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North Korea issues new pictures of leader Kim Jong-Un days after diplomat claimed he was in a coma

North Korea has issued new pictures of leader Kim Jong-Un just days after a South Korean diplomat claimed he was in a coma.

The dictator was shown at an enlarged meeting of the politburo of the Workers Party, the state-controlled Korean Central News Agency said.

He called for prevention efforts against the coronavirus and a typhoon, according to KCNA, whose photographs cannot be verified for their date.

It comes two days after Chang Song-min, ex-aide to late-South Korean president Kim Dae-jung, claimed Kim has been in a coma since April, with his appearances faked.

Wednesday’s meeting took place amid a pandemic that is heaping more pressure on the North Korean economy, battered by recent border closures and flood damage.

The meeting assessed ‘some defects in the state emergency anti-epidemic work for checking the inroads of the malignant virus’, KCNA said in a statement.

North Korea has not reported any confirmed cases of the novel coronavirus, but Kim said last month the virus ‘could be said to have entered’ the country.

He imposed a lockdown after a man was reported to have symptoms but later test results on the man were inconclusive, according to the World Health Organisation.

Kim had this month lifted a three-week lockdown in the city of Kaesong after a suspected case of the coronavirus there.

The meeting discussed state emergency measures on preventing crop damage and casualties from Typhoon Bavi, which is expected to hit the country within days.

Heavy rain and flooding have raised concern about food supplies in the isolated country.

The ruling party said it will hold a congress next year to decide a new five-year plan after a party meeting noted serious delays in improving the national economy.

Chang speculated Kim Yo-jong, the dictator’s younger sister, is being groomed for leadership after spy chiefs claimed she was promoted to de-facto deputy leader.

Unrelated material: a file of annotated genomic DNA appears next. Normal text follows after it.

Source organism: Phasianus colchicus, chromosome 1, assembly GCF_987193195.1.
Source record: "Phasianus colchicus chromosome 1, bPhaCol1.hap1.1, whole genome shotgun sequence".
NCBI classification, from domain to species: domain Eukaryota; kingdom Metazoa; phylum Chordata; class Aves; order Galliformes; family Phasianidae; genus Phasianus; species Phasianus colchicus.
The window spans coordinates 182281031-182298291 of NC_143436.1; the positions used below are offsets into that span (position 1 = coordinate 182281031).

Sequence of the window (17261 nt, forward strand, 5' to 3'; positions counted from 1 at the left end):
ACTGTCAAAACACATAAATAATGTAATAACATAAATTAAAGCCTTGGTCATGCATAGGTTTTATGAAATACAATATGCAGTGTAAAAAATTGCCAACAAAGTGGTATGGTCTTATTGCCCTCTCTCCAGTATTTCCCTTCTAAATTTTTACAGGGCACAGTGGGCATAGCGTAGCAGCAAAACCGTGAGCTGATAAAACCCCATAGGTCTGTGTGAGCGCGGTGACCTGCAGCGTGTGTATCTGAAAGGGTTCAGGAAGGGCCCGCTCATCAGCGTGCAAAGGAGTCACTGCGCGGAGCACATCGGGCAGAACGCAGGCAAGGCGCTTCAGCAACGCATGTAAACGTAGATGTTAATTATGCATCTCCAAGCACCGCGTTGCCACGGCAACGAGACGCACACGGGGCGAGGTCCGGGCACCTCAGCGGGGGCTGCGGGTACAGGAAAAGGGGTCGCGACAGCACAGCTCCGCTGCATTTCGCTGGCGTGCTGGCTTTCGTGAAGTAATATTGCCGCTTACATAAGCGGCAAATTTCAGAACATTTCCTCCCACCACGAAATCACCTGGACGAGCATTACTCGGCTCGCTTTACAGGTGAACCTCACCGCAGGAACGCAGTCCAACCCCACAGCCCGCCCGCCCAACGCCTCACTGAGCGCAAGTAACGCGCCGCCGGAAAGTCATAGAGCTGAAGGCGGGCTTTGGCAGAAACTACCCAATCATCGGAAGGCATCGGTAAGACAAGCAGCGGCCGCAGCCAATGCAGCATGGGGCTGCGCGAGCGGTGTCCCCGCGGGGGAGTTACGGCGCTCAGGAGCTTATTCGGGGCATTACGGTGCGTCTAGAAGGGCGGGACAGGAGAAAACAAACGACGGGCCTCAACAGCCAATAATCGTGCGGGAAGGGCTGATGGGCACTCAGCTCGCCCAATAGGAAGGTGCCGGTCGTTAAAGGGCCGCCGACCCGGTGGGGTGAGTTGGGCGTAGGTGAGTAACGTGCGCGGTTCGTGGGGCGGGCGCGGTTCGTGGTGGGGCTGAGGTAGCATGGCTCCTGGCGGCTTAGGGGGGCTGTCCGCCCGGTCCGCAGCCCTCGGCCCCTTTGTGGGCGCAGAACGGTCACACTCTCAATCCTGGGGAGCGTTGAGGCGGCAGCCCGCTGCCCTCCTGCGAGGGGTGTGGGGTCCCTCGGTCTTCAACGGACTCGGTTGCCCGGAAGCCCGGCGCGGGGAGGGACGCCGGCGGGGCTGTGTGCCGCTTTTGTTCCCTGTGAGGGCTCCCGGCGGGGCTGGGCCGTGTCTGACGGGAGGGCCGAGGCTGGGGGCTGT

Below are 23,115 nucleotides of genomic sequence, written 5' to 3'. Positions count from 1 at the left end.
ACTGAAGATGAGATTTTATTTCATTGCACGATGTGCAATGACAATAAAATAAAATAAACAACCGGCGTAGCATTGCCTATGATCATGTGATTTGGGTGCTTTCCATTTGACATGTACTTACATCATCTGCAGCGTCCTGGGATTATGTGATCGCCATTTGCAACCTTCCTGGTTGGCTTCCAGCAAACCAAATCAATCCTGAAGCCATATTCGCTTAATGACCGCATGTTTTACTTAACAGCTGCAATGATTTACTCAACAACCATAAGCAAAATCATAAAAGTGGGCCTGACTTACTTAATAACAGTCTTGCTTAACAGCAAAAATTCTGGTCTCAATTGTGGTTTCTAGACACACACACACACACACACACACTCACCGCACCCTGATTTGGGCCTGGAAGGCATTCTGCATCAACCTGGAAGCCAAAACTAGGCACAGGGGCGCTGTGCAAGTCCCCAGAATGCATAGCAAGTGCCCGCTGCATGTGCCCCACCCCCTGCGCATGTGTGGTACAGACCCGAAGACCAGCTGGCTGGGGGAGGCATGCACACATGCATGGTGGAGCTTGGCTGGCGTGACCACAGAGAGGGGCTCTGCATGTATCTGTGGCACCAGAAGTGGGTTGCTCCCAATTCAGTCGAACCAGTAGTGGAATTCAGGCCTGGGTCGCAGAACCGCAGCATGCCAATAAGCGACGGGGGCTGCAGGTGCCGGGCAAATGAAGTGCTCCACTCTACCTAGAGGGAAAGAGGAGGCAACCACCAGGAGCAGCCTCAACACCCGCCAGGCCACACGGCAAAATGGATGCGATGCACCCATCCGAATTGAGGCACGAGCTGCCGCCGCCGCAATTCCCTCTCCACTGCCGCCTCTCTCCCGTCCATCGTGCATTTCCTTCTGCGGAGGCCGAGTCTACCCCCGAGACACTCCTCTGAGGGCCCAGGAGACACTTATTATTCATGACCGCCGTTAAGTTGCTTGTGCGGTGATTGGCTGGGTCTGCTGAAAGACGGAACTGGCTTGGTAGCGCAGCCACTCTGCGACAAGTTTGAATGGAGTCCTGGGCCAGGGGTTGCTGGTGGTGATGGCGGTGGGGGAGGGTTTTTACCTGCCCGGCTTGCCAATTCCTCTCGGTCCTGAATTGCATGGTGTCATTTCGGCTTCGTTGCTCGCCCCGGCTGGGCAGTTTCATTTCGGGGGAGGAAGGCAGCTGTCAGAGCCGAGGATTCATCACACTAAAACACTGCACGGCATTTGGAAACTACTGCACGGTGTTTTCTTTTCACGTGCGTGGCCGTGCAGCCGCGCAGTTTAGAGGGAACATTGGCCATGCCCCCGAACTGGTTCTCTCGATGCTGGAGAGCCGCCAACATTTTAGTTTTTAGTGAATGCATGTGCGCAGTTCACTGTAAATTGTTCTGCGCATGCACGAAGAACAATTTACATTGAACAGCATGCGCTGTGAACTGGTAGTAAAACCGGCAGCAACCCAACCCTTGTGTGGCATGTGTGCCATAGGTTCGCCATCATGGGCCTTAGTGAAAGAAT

Intelligence officials are said to have told a closed-door meeting of security chiefs Kim had put his sister in charge of foreign policy toward the US and South Korea.

The role, which has not been confirmed, would make her de-facto second-in-command of the country.

Chang said such a move is unprecedented in North Korea’s history and would only occur under two scenarios – if Kim was gravely ill, or if there had been a coup.

Of the two possibilities, Chang wrote on Facebook: ‘I assess him to be in a coma, but his life has not ended.

‘A complete succession structure has not been formed, so Kim Yo-jong is being brought to the fore as the vacuum cannot be maintained for a prolonged period.’ 

That would mean all of Kim’s recent public appearances have been faked, including one of him at a party meeting last week.

Observers previously suggested Kim could be using a body-double after images of him at a fertiliser factory – published after he disappeared for 21 days – seemed to show several physical differences.

But observers poured scorn on Chang’s comments, with South Korean website Shinmoongo calling it ‘absurd’.

The site pointed out the former diplomat – now a popular commentator on conservative news outlets – made the same remarks earlier this year.

After ‘greatly embarrassing’ himself by commenting on the leader’s health before he reappeared in public, Chang is now trying to validate his opinions, the site said.

Other North Korean experts had cast doubt on the initial intelligence from South Korea, which they pointed out has been wrong in the past.

In 2016, the agency reported chief of the army Ri Yong-gil had been executed, only to subsequently report that he was still alive.

Kim, said to be 36, has only been seen a handful of times this year amid speculation in April a ‘botched’ heart operation had left him in a critical condition or even dead.

While he has appeared in public multiple times since then, his schedule has been dramatically reduced.

Meanwhile Kim Yo-jong has been taking on a much larger public profile in recent months, including taking the lead on diplomacy with South Korea.

In June, she gave the order to blow up a joint liaison office with South Korea amid fury at propaganda leaflets being sent over the border.

She was also charged with organising a counter-leaflet campaign in revenge, and ordered loudspeakers playing propaganda messages to be erected along the border.

And she threatened South Korea with unspecified military action, until Kim ordered the threat to be withdrawn.

Observers said it was possible North Korea was trying to boost the leadership profile of the younger Kim, in the event she has to step in for her brother if his health fails.

Others suggested the pair were trying to develop a ‘good cop, bad cop’ dynamic, potentially giving them an edge in negotiations with foreign powers.

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